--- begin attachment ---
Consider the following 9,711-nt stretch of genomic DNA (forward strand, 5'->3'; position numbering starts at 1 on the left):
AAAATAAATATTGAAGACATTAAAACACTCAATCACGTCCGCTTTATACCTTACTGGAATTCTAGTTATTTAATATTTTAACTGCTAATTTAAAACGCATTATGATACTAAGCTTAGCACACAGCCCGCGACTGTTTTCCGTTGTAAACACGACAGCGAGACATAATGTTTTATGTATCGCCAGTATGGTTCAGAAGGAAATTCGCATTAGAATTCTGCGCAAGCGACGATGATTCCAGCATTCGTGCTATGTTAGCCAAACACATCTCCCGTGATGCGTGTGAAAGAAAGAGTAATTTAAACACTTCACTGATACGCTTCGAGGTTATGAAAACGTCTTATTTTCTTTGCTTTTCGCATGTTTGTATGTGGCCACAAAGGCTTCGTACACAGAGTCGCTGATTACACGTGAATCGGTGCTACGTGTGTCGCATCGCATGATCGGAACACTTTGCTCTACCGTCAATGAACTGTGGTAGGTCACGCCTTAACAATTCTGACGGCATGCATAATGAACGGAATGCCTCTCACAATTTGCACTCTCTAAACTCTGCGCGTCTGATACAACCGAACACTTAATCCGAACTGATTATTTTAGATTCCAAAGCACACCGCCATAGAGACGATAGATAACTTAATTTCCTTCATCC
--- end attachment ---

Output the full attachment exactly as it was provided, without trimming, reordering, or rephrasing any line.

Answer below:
Consider the following 9,711-nt stretch of genomic DNA (forward strand, 5'->3'; position numbering starts at 1 on the left):
AAAATAAATATTGAAGACATTAAAACACTCAATCACGTCCGCTTTATACCTTACTGGAATTCTAGTTATTTAATATTTTAACTGCTAATTTAAAACGCATTATGATACTAAGCTTAGCACACAGCCCGCGACTGTTTTCCGTTGTAAACACGACAGCGAGACATAATGTTTTATGTATCGCCAGTATGGTTCAGAAGGAAATTCGCATTAGAATTCTGCGCAAGCGACGATGATTCCAGCATTCGTGCTATGTTAGCCAAACACATCTCCCGTGATGCGTGTGAAAGAAAGAGTAATTTAAACACTTCACTGATACGCTTCGAGGTTATGAAAACGTCTTATTTTCTTTGCTTTTCGCATGTTTGTATGTGGCCACAAAGGCTTCGTACACAGAGTCGCTGATTACACGTGAATCGGTGCTACGTGTGTCGCATCGCATGATCGGAACACTTTGCTCTACCGTCAATGAACTGTGGTAGGTCACGCCTTAACAATTCTGACGGCATGCATAATGAACGGAATGCCTCTCACAATTTGCACTCTCTAAACTCTGCGCGTCTGATACAACCGAACACTTAATCCGAACTGATTATTTTAGATTCCAAAGCACACCGCCATAGAGACGATAGATAACTTAATTTCCTTCATCC